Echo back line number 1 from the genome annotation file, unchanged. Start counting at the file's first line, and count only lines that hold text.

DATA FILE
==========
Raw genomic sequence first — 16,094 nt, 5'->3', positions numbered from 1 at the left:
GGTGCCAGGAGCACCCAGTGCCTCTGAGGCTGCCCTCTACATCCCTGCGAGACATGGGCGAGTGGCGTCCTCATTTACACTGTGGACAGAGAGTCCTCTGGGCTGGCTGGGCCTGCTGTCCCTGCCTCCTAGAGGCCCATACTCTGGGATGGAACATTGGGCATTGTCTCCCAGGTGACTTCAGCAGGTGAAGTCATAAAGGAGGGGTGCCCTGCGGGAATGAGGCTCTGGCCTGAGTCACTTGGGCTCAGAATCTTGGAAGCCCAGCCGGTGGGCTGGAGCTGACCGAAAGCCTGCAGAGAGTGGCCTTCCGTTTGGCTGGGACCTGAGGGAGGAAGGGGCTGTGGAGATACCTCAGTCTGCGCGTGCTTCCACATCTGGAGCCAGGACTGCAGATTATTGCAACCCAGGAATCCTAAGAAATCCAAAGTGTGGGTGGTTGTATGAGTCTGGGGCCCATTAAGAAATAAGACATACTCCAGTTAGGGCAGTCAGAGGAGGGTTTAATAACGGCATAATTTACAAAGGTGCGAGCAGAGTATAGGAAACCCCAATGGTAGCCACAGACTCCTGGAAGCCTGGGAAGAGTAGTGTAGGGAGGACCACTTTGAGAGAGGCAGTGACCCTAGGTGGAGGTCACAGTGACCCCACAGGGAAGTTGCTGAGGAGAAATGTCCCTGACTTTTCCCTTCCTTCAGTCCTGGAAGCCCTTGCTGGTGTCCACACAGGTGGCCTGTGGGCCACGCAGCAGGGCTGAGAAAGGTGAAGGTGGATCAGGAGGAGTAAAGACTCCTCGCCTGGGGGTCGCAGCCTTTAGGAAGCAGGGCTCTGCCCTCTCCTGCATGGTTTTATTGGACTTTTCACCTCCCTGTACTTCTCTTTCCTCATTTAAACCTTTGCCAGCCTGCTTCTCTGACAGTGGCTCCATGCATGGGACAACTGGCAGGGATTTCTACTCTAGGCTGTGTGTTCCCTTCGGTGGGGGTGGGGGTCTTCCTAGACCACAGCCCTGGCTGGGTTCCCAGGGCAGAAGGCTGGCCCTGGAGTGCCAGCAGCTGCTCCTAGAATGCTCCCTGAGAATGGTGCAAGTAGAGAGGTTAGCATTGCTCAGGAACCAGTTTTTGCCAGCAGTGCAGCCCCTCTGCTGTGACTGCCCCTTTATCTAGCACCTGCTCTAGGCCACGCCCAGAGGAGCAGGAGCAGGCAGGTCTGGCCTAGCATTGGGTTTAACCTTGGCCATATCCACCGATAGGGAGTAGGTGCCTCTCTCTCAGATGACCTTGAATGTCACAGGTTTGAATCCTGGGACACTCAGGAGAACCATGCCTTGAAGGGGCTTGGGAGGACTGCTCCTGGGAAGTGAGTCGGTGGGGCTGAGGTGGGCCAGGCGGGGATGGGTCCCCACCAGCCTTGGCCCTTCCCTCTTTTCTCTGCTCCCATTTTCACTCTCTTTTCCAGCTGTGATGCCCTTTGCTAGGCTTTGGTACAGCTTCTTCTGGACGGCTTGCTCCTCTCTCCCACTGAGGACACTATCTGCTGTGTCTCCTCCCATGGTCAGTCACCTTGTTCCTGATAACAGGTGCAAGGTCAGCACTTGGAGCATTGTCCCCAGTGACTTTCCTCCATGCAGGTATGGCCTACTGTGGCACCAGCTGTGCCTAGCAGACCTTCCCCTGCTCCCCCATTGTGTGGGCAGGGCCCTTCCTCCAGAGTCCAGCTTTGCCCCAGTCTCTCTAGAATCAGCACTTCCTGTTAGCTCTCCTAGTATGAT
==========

Raw genomic sequence first — 16,094 nt, 5'->3', positions numbered from 1 at the left: